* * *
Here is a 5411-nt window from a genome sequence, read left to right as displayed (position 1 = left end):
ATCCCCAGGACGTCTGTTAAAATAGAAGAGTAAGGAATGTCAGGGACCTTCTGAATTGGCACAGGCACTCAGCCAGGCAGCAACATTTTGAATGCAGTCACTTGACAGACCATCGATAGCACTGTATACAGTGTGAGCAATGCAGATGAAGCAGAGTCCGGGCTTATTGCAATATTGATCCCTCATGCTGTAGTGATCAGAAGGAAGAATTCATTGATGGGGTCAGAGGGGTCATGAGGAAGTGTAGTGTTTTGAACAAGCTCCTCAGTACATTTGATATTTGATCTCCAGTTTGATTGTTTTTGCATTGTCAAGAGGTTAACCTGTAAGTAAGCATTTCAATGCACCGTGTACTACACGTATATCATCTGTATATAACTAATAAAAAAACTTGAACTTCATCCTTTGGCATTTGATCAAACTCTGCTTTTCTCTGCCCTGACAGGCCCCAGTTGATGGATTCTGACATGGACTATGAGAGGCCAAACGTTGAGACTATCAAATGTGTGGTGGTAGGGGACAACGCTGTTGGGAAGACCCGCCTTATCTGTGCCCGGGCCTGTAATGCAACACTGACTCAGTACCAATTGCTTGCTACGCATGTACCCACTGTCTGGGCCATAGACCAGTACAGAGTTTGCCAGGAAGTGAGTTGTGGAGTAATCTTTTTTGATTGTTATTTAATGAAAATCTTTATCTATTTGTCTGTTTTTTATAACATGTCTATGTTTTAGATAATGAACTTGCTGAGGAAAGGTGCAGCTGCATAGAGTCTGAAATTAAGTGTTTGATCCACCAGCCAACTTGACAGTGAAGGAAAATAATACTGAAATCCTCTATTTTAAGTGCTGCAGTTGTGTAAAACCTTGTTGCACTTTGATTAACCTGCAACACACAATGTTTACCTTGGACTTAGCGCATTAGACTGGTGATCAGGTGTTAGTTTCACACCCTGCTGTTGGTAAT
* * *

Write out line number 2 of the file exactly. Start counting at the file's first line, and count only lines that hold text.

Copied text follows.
ATCCCCAGGACGTCTGTTAAAATAGAAGAGTAAGGAATGTCAGGGACCTTCTGAATTGGCACAGGCACTCAGCCAGGCAGCAACATTTTGAATGCAGTCACTTGACAGACCATCGATAGCACTGTATACAGTGTGAGCAATGCAGATGAAGCAGAGTCCGGGCTTATTGCAATATTGATCCCTCATGCTGTAGTGATCAGAAGGAAGAATTCATTGATGGGGTCAGAGGGGTCATGAGGAAGTGTAGTGTTTTGAACAAGCTCCTCAGTACATTTGATATTTGATCTCCAGTTTGATTGTTTTTGCATTGTCAAGAGGTTAACCTGTAAGTAAGCATTTCAATGCACCGTGTACTACACGTATATCATCTGTATATAACTAATAAAAAAACTTGAACTTCATCCTTTGGCATTTGATCAAACTCTGCTTTTCTCTGCCCTGACAGGCCCCAGTTGATGGATTCTGACATGGACTATGAGAGGCCAAACGTTGAGACTATCAAATGTGTGGTGGTAGGGGACAACGCTGTTGGGAAGACCCGCCTTATCTGTGCCCGGGCCTGTAATGCAACACTGACTCAGTACCAATTGCTTGCTACGCATGTACCCACTGTCTGGGCCATAGACCAGTACAGAGTTTGCCAGGAAGTGAGTTGTGGAGTAATCTTTTTTGATTGTTATTTAATGAAAATCTTTATCTATTTGTCTGTTTTTTATAACATGTCTATGTTTTAGATAATGAACTTGCTGAGGAAAGGTGCAGCTGCATAGAGTCTGAAATTAAGTGTTTGATCCACCAGCCAACTTGACAGTGAAGGAAAATAATACTGAAATCCTCTATTTTAAGTGCTGCAGTTGTGTAAAACCTTGTTGCACTTTGATTAACCTGCAACACACAATGTTTACCTTGGACTTAGCGCATTAGACTGGTGATCAGGTGTTAGTTTCACACCCTGCTGTTGGTAAT